RealTime IT News

Smartphones Still Immune to Economic Pressure

While the national economic slump and the banking failure are hurting corporate tech spending, they aren't dampening consumers' willingness to lay out big bucks for high-end smartphones.

A new survey released yesterday by ChangeWave Research found that nearly 12 percent of the consumers it polled plan to buy a particular brand of smartphone within the next 90 days -- the highest level the analyst firm has reported in three years of research.

The report said that among those polled, 34 percent intended to buy an Apple iPhone, 30 percent craved a BlackBerry and just 3 percent were eyeing a Palm device. Another 3 percent said they are considering a Nokia (NYSE: NOK) phone, while and 1 percent plan to buy a Motorola handset.

The data continues the string of reports suggesting that the market for high-end mobile phones -- which typically offer Net access, music, video and application features -- continues growing despite the economic climate. IDC reported similar findings in April, while Gartner saw continued strength in the market last month.

It also may be one less worry off the minds of handset makers and wireless carriers, who are struggling to contend with ever-increasing, cutthroat market competition thanks to a rash of new models, services and players in the field. At the same time, both carriers and phone manufacturers are rushing to meet booming demand from users for snazzier and more advanced mobile applications.

According to ChangeWave, BlackBerry maker Research in Motion (NASDAQ: RIMM) remains in a comfortable lead in the overall smartphone market, though Apple's (NASDAQ: AAPL) iPhone has picked up enough momentum during the past month to knock Palm (NASDAQ: PALM) from second place.

RIM has been looking to expand its lead with a series of product launches expected to continue into fourth quarter, with the arrival of the newest BlackBerry, the Storm 9530. The device is viewed as the Canadian vendor's biggest attack yet on Apple's popular iPhone.

RIM will also push its BlackBerry Bold and its newly announced Pearl flip clamshell device, both announced in late summer, onto shelves within the next few weeks.

Apple, meanwhile, may face another challenge from the market's newest entrant. The recently unveiled T-Mobile G1 HTC handset, which has yet to ship and isn't noted in the ChangeWave study, is primarily viewed as an iPhone competitor, according to analysts.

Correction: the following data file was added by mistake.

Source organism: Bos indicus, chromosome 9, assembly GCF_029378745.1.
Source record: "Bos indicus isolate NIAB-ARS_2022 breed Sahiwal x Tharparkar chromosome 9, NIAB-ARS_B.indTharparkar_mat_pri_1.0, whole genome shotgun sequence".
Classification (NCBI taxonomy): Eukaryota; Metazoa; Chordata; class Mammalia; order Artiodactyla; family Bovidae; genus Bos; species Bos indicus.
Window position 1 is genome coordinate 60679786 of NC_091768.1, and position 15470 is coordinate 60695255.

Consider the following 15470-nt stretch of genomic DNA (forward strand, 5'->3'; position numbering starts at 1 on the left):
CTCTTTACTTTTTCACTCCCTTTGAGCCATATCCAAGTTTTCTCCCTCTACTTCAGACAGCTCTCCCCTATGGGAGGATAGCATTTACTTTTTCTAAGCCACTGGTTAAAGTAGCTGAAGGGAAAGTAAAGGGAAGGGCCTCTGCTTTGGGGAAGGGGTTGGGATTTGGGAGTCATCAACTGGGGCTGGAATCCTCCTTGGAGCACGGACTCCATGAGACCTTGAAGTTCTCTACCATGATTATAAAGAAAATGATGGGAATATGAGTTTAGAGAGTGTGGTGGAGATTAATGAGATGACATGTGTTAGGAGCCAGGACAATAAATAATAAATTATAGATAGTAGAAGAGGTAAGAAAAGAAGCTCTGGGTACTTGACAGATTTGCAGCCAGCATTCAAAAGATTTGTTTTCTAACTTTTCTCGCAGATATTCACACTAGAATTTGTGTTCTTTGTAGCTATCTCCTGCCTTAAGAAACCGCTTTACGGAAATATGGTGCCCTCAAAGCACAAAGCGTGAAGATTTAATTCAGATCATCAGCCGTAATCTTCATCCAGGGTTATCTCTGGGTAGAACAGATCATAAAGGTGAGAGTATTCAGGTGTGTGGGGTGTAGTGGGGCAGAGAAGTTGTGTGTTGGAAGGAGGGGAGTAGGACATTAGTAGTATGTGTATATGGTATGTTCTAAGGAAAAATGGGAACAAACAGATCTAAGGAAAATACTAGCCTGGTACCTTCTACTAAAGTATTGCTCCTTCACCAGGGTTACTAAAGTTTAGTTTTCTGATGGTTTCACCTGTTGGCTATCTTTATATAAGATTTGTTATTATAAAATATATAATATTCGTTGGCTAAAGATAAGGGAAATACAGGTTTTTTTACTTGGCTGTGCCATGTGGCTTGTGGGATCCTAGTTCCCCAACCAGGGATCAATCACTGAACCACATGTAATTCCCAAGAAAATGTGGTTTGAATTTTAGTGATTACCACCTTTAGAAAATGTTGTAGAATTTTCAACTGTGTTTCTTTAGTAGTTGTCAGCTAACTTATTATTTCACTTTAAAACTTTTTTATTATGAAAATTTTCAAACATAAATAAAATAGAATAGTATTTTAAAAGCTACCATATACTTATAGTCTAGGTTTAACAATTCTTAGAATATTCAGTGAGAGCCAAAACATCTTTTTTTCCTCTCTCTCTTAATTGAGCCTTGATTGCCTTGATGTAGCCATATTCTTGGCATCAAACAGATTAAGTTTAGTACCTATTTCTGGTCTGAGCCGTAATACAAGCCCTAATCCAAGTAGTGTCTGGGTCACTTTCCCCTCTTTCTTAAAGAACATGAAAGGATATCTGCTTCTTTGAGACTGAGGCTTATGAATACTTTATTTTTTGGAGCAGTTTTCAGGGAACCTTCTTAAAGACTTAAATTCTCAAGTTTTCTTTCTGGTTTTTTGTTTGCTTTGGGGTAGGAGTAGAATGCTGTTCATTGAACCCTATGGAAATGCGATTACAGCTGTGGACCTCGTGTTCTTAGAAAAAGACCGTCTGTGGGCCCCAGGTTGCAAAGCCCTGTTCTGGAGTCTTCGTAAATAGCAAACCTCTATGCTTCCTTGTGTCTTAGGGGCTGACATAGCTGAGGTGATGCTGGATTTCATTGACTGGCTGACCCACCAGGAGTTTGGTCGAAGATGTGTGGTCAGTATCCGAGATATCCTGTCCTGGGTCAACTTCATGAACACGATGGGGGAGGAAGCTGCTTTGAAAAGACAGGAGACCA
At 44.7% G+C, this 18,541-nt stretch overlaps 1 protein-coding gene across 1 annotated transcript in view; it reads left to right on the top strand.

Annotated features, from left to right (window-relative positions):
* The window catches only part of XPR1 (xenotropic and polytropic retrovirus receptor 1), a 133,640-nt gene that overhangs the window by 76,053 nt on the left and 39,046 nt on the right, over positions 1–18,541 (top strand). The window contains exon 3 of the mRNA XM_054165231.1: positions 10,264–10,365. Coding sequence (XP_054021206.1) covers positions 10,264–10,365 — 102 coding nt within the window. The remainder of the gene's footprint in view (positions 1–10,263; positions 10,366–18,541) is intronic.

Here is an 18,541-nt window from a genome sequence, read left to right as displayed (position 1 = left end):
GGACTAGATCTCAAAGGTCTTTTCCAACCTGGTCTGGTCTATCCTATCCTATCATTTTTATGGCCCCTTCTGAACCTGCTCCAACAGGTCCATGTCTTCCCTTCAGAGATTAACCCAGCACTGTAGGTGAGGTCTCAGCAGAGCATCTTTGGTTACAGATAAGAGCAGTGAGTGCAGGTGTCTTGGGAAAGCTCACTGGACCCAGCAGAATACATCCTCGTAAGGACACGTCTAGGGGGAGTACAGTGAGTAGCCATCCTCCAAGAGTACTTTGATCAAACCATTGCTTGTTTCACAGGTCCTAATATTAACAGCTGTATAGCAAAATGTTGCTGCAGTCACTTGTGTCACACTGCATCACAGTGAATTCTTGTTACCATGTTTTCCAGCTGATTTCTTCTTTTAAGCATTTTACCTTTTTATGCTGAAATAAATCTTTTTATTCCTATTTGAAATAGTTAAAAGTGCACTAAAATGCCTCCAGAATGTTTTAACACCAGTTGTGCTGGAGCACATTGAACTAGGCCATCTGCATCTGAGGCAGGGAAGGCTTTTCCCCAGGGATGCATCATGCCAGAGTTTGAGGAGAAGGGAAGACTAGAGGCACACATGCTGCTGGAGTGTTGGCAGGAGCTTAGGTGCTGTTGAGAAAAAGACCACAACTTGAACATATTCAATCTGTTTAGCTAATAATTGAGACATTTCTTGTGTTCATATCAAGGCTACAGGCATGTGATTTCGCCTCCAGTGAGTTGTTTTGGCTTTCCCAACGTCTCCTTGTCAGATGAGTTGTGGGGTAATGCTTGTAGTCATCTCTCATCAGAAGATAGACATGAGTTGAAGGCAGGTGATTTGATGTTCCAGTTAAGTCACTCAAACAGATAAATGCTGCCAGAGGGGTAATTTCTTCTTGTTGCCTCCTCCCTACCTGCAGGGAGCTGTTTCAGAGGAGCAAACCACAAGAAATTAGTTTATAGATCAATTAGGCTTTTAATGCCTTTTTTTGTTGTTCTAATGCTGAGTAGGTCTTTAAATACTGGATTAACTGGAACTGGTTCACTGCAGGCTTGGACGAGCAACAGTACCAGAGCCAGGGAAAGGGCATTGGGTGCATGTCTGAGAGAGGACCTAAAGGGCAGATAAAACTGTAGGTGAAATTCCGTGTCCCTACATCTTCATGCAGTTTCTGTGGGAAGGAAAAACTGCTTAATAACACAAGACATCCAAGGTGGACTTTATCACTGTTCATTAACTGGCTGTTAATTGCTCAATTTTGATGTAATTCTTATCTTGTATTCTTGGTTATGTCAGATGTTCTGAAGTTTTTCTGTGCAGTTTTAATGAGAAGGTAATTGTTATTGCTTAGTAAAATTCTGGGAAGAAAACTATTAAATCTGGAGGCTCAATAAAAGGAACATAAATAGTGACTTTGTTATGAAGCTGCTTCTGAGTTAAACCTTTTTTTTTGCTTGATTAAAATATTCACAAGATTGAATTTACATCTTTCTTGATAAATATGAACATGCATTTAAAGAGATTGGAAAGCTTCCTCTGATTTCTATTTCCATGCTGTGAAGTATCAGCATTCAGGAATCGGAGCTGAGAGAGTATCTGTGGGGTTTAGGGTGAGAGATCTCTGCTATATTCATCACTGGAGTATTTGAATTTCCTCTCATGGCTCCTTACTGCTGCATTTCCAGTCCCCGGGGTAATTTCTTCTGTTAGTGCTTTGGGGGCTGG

Industry watchers have said the device, which features a touchscreen interface similar to the iPhone, could prove to be a game-changer due to its open source Android operating system and the brand strength of Android's chief backer, Google -- both of which may serve to woo developers to the platform.

T-Mobile Android G1
The T-Mobile G1
Source: T-Mobile
The G1's relatively low $179 price -- subsidized in part by T-Mobile, as is typical for U.S. carriers -- could further propel adoption, given that the iPhone still hovers in the $200 range with the signing of a contract with exclusive U.S. carrier AT&T.

Apple this week moved to shore up its developer support by dropping a widely criticized non-disclosure requirement -- an effort seen by some analysts as a reaction to the Android debut.

Increasingly, Nokia is seeking to contend with the iPhone and the G1 through an aggressive mobile entertainment strategy built on new, music-centric phones -- including its first touchscreen model, unveiled yesterday -- and a free, yearlong music subscription service that pundits see as a challenge to Apple's iTunes and similar services.

Nokia 5800 XpressMusic phone
The Nokia 5800 XpressMusic phone
Source: Nokia
This week saw Nokia fleshing out that plan with the debut of the touchscreen 5800 XpressMusic, which features an enhanced Symbian S60 platform that's designed to appeal to developers and carriers seeking high-end applications.

The S60 update also dovetails into Nokia's efforts to better compete for developer attention and to reshape the mobile OS landscape.

Earlier this year, Nokia announced it would buy Symbian and open source the platform, a move aimed to stave off competition from rival platforms like Android.

Page 2: Hurdles for Motorola and Palm